Are there currently available lands that are not used for agricultural or other purposes and on which perennial and annual energy crops can be grown? Yes! We share the results of the Bioplat-Eu project. And we emphasize that this is a story about sustainable bioenergy. This study was performed by experts of an international project within the Horizon 2020 Bioplat-EU program. More information is already available on the SAF (Sustainable Agribusiness Forum) platform.

About the project

At the beginning of the project, there was an initial collection of information from local authorities and local communities on available land plots that meet the definition of degraded, unproductive, and contaminated lands.

On the basis of the obtained data, the mapping of degraded, unproductive, and contaminated lands for bioenergy production was conducted due to remote sensing using Geoinformation systems according to the following scheme:

  • Review and collection of geospatial data (Copernicus and source data from the primary information collection);
  • Creation of a reference set for the classification of degraded, unproductive, and contaminated lands;
  • Modeling for LEVEL 1 – maps of degraded, unproductive, and contaminated lands in Ukraine in general;
  • Modeling for LEVEL 2 – maps for the most concentrated areas (regional level, two pilots areas).


As can be seen from the scheme above, more than 30,000 plots of lands (with the size of one plot of more than 10 hectares) with a total area of more than 820,000 hectares were identified for Ukraine. The modeling using geoinformation technologies was based on the principle of cascading layers and excluding lands belonging to the categories of forests, built-up lands, water and swamps, protected areas, arable land, as well as other lands unsuitable for bioenergy use (we recommend reading the scheme below).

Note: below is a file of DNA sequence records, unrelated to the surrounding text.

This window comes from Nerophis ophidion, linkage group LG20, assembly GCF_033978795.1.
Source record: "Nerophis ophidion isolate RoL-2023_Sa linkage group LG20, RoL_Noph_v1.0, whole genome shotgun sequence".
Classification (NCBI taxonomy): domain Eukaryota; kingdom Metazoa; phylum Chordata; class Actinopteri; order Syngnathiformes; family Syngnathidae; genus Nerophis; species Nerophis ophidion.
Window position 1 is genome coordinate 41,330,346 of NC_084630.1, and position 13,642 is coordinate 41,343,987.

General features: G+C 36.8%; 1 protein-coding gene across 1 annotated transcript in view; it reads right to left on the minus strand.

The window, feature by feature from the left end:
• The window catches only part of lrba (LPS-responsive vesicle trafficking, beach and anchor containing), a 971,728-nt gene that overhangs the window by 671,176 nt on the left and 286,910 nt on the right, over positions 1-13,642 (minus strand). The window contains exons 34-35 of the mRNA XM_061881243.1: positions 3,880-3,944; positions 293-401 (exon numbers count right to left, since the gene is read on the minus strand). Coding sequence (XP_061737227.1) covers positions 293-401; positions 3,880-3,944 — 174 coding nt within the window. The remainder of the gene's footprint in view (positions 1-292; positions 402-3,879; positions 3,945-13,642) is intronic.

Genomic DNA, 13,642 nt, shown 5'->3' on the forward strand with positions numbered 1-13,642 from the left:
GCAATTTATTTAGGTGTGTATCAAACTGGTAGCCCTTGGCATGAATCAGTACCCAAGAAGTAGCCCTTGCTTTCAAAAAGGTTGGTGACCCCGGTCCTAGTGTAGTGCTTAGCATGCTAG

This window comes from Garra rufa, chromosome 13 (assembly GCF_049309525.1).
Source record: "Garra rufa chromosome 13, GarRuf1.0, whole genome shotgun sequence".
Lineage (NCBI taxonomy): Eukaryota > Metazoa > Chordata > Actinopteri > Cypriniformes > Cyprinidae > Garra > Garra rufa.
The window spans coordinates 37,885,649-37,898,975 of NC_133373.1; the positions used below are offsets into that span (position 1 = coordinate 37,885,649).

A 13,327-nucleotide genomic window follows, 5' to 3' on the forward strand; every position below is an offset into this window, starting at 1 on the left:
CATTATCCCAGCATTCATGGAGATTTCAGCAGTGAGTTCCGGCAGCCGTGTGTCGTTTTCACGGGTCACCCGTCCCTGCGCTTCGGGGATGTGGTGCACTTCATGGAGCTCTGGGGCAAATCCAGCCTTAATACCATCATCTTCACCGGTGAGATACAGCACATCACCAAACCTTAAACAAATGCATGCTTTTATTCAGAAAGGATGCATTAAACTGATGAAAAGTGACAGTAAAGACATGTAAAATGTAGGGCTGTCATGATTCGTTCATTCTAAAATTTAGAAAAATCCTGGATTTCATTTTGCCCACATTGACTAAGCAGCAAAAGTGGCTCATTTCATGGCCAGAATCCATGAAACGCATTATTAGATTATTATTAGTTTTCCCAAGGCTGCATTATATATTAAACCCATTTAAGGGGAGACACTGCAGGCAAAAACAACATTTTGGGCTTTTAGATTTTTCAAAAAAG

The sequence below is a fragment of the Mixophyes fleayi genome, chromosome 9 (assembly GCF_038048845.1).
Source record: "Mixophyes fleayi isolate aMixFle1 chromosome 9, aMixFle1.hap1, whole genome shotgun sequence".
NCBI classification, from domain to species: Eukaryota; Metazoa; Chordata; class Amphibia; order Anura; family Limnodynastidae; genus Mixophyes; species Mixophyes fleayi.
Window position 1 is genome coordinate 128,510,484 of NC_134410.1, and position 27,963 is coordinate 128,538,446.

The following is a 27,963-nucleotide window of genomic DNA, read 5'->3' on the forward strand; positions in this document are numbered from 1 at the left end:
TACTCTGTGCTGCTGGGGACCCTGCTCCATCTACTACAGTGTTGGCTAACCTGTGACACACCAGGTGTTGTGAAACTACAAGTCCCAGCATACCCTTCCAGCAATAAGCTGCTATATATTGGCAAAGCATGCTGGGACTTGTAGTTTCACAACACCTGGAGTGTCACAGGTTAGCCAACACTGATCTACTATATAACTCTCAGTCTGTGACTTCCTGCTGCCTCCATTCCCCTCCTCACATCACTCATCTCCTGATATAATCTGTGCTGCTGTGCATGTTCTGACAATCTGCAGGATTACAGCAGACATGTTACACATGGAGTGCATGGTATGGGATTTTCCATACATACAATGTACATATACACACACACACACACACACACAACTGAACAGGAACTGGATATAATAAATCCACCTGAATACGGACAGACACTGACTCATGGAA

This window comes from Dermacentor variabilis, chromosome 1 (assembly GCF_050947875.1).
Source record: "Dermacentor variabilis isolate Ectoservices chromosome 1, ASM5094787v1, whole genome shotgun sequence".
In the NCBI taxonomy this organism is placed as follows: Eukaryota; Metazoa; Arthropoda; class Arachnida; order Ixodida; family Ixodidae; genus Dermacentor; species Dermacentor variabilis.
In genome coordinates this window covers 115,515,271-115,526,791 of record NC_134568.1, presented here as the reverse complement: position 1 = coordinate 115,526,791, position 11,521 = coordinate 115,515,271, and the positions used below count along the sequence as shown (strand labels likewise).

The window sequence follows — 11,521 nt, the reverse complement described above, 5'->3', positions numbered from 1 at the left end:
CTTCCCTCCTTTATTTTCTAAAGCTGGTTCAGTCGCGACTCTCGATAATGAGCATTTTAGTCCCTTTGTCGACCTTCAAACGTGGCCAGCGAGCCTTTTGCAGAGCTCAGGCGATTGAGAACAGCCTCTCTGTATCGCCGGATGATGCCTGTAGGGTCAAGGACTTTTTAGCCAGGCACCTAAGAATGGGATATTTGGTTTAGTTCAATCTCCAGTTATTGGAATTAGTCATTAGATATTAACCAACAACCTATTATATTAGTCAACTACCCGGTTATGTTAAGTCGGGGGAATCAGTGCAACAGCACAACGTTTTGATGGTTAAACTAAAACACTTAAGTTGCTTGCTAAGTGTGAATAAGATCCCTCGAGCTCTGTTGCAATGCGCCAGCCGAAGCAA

Appropriate modeling was also performed for two pilot sites, where the minimum area of identified land started from 0.5 ha:

  • Ternopil and Khmelnytskyi regions;
  • Chernihiv region.

Read about the results of modeling on the SAF platform.

How to classify such lands

Experts of the Bioplat-EU project performed modeling, on the basis of which they made conclusions about the availability of lands for growing energy crops in Ukraine. The following modeling and further mapping were performed for the following land categories:

  • Marginal lands are, according to the Food and Agriculture Organization of the United Nations (FAO), lands that have either biophysical constraints: soil constraints (low fertility, poor drainage, shallow humus, salinity), steep terrain, adverse climatic conditions; or socio-economic constraints: lack of markets, difficult accessibility, limited land use, small plots of land, poor infrastructure, unfavorable productivity ratio.
  • Underutilized lands. Within the Bioplat-EU project, the term “underutilized land” describes (mainly, but not exclusively) agricultural land that has not shown any signs of human activity (including no grazing) in the last five years. Given that the Land Code of Ukraine does not contain the term “underutilized land”, the term “unproductive land” was used to describe these categories of lands, the definition of which in the law is close and also belongs to agricultural lands.
  • Contaminated lands are defined by EU law as “any land that is likely to be contaminated for reasons related to chemicals contained in/on /underground; significant damage that is present or may be caused; pollution of controlled water that is or may be caused.”

It should be noted that according to UABIO experts, there are about 4 million hectares of unused agricultural lands in Ukraine, suitable for growing energy crops. 0.1% is used.

In addition, information about the new WebGIS tool for assessing the sustainability of bioenergy projects from Bioplat-EU has already been shared.

Source: the article on the SAF platform “Unproductive, degraded and contaminated lands in Ukraine – research”:

It will be recalled that UABIO is a partner of the SAF Ukraine (Sustainable Agribusiness Forum) that was created in 2017 on the initiative and support of the European Bank for Reconstruction and Development (EBRD).